What is a Fixed Cost?
A Fixed Cost is independent of output and its dollar amount remains constant irrespective of a company’s production volume.
- What is the definition of a fixed cost?
- What are some examples of fixed costs?
- How can you determine whether a cost is a fixed or variable cost?
- What is the difference between fixed and variable costs?
Table of Contents
Fixed Cost Definition
Fixed costs are not linked to production output, so these costs neither increase nor decrease at different production volumes.
Fixed costs are output-independent, and the dollar amount incurred remains around a certain level regardless of changes in production volume.
A company’s fixed costs are incurred periodically, so there is a set schedule and dollar amount attributable to each cost.
Whether the demand for a particular company’s products/services (and production volume) is above or below management expectations, the fixed costs remain the same.
For instance, rent is an example of a fixed cost since no matter whether a company’s sales in a particular period are positive or sub-par — the monthly rental fee charged is pre-determined and based on a signed contractual obligation between the relevant parties.
Fixed vs Variable Cost
Fixed costs must be met irrespective of the sales performance and production output, making them much more predictable and easier to budget for in advance.
Unlike variable costs, which are subject to fluctuations depending on production output, there is no or minimal correlation between output and total fixed costs.
- Fixed Costs → Costs remain the same regardless of the production output
- Variable Costs → Costs are directly tied to production volume and fluctuate based on the output
But in the case of variable costs, these costs increase (or decrease) based on the volume of output in the given period, causing them to be less predictable.
Fixed Cost Formula
A company’s total costs are equal to the sum of its fixed costs and variable costs, so fixed costs can be calculated by subtracting total variable costs from total costs.
Fixed Cost Formula
- Fixed Costs = Total Costs – (Variable Cost Per Unit × Number of Units Produced)
The fixed cost per unit is the total fixed costs of a company divided by the total number of units produced.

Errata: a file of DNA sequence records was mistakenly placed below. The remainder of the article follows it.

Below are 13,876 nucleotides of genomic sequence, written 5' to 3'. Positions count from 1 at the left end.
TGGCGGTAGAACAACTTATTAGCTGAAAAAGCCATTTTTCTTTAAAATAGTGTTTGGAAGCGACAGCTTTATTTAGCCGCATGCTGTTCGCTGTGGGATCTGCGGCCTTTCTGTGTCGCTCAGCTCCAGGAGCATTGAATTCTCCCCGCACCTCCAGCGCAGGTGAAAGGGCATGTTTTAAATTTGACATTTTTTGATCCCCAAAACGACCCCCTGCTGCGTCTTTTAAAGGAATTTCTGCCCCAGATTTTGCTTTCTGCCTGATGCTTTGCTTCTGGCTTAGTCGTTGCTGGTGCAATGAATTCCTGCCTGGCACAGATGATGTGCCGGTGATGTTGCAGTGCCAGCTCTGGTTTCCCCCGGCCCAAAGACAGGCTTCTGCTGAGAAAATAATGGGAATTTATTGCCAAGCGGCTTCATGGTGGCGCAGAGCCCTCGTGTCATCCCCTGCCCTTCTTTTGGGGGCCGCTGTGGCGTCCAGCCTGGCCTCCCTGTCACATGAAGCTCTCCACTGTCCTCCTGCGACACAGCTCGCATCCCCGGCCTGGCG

Fixed Costs Per Unit Formula
- Fixed Costs Per Unit = Total Fixed Costs ÷ Total Number of Units Produced
Suppose that a company incurred a total of $120,000 in fixed costs during a given period while producing 10,000 widgets.
The company’s fixed cost per unit is $12.50 per unit.
- Fixed Costs Per Unit = $125,000 ÷ 10,000 = $12.50.
If the company scales and produces a greater quantity of widgets, the fixed cost per unit declines, giving the company the flexibility to cut prices for a competitive edge while retaining the same profit margins as before.
Examples of Fixed Costs
Common examples of fixed costs are shown in the chart below.
|Fixed Cost Examples|
Fixed Costs and Operating Leverage
Operating leverage refers to the percentage of a company’s total cost structure that consists of fixed costs instead of variable costs.
- If a company has a higher proportion of fixed costs than variable costs, the company would be considered to have high operating leverage.
- If a company has a lower proportion of fixed costs than variable costs, the company would be considered to have low operating leverage.
The downside to operating leverage is if customer demand and sales underperform, the company has limited areas for cost-cutting since regardless of performance, the company must continue paying its fixed costs.
Fixed Costs and Break-Even Point
The break-even point is the required output level for a company’s sales to equal its total costs, i.e. the inflection point where a company turns a profit.
Break-Even Point Formula
- Break-Even Point = Fixed Costs ÷ Contribution Margin
The greater the percentage of fixed costs within the total costs, the more revenue must be brought in before the company can reach its break-even point and start generating profits.
In effect, companies with high operating leverage (i.e. more fixed costs) take on the risk of failing to produce enough revenue to profit, but more profits are brought in beyond the break-even point.
Companies with business models characterized as having high operating leverage can profit more from each incremental dollar of revenue generated beyond the break-even point.
Since each marginal sale requires fewer incremental costs, having high operating leverage can be very beneficial on a company’s profit margins as long as the amount of sales is adequate and the threshold for minimum quantity is met.
On the other hand, if the company’s revenue declines, high operating leverage could be detrimental to its profitability due to the company being restricted in its ability to implement cost-cutting measures.
Operating leverage is a double-edged sword where the potential for greater profitability comes with the risk of a greater chance of insufficient revenue (and being unprofitable).